Going camping or hiking with your dog can be one of the most satisfying experiences in life. However, in Australia, thousands of dogs get lost, never to be reunited with their owners. In order to prevent that, your best bet is getting a tracking collar and a GPS navigation for yours and your dog’s safety. Once a revolutionary technology, today GPS can be found in all kinds of products – from drones to dog collars. It has become an invaluable addition to any hiker and camper’s toolkit, alongside camping torches, as it provides crucial information about where you’ve been, where you are, and where you need to go.
How to Pick the Right GPS?
When looking at all the different GPS navigation devices, there are a couple of important factors to consider, the most important three being interface preference, the size of the unit versus the size of the screen, and some advanced features. Some people prefer having a GPS navigation system that features a touch screen, whereas others who participate in winter activities, for the most part, should consider a GPS unit that’s controlled by buttons so that they can use it easily even while wearing gloves. As far as size goes, as the screen’s size increases, so does the weight and size of the unit.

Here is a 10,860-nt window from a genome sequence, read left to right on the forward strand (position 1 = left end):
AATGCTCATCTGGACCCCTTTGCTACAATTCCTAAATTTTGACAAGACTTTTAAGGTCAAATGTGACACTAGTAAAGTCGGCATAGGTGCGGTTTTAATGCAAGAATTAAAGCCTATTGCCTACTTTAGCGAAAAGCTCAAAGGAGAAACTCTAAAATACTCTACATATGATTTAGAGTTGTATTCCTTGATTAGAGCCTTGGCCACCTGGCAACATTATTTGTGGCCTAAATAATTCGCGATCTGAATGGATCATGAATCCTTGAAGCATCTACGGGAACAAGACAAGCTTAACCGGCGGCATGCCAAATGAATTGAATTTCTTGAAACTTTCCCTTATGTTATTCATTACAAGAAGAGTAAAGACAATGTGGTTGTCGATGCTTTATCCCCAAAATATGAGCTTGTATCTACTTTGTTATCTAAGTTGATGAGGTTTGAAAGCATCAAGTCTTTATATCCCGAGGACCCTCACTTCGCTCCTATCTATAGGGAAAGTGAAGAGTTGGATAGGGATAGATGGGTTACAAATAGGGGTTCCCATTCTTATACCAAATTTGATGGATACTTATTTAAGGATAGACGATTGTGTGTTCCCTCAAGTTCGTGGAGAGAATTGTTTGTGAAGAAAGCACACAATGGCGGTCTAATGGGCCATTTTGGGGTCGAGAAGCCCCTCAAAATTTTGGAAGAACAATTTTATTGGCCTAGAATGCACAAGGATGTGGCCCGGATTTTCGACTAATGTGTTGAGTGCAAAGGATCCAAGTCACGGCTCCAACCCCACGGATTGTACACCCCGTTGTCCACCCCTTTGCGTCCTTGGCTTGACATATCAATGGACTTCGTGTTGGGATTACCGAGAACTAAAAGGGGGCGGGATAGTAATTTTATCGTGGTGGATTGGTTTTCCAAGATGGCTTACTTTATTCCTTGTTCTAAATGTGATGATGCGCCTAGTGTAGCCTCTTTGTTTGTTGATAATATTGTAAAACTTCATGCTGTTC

When it comes to choosing advanced features, you need to think about which ones you need most for your personal needs. The amount and choice of features will be reflected in the price of the personal handheld GPS system. Here are some of the features you’ll find in GPS systems.
- Altimeter/Barometer – While almost every GPS receiver will tell you the altitude based on satellite data, a GPS with an altimeter/barometer feature will give you more precise elevation readings by considering barometric data on top of satellite data, allowing you to gauge the weather trends as well.
- Electronic Compass – Every GPS receiver will tell you which direction you’re going when you’re moving. A GPS with an electronic compass, however, will also tell you which direction you’re facing when you’re standing, allowing you to orient yourself and plan your route while resting.
- Wireless Data Transfer – This enables your unit to communicate with other (compatible, same-brand) units. It gives you an easy and quick way to share data like waypoints, routes and tracks with other people.
- Two-Way Radio – This feature allows you to communicate with nearby party members in the backcountry and locate where they are. Further, it allows you to receive NOAA weather-radio forecasts. This feature is extremely useful for search-and-rescue teams.
- Memory and Waypoint Totals – The more memory you have, the more navigation and map data you can store. Most units accept microSD cards for extra capacity.
How to Use a GPS Navigation System?
Even the most basic GPS units provide a range of settings and features, which is why every unit’s operation greatly varies. While this isn’t a step-by-step guide on how to use a GPS, you’ll at least get a good idea of the basic functions. For a detailed guide, read the owner’s manual, then practice in the neighbourhood, park, or on the way to work to get comfortable before you take it out in the backcountry.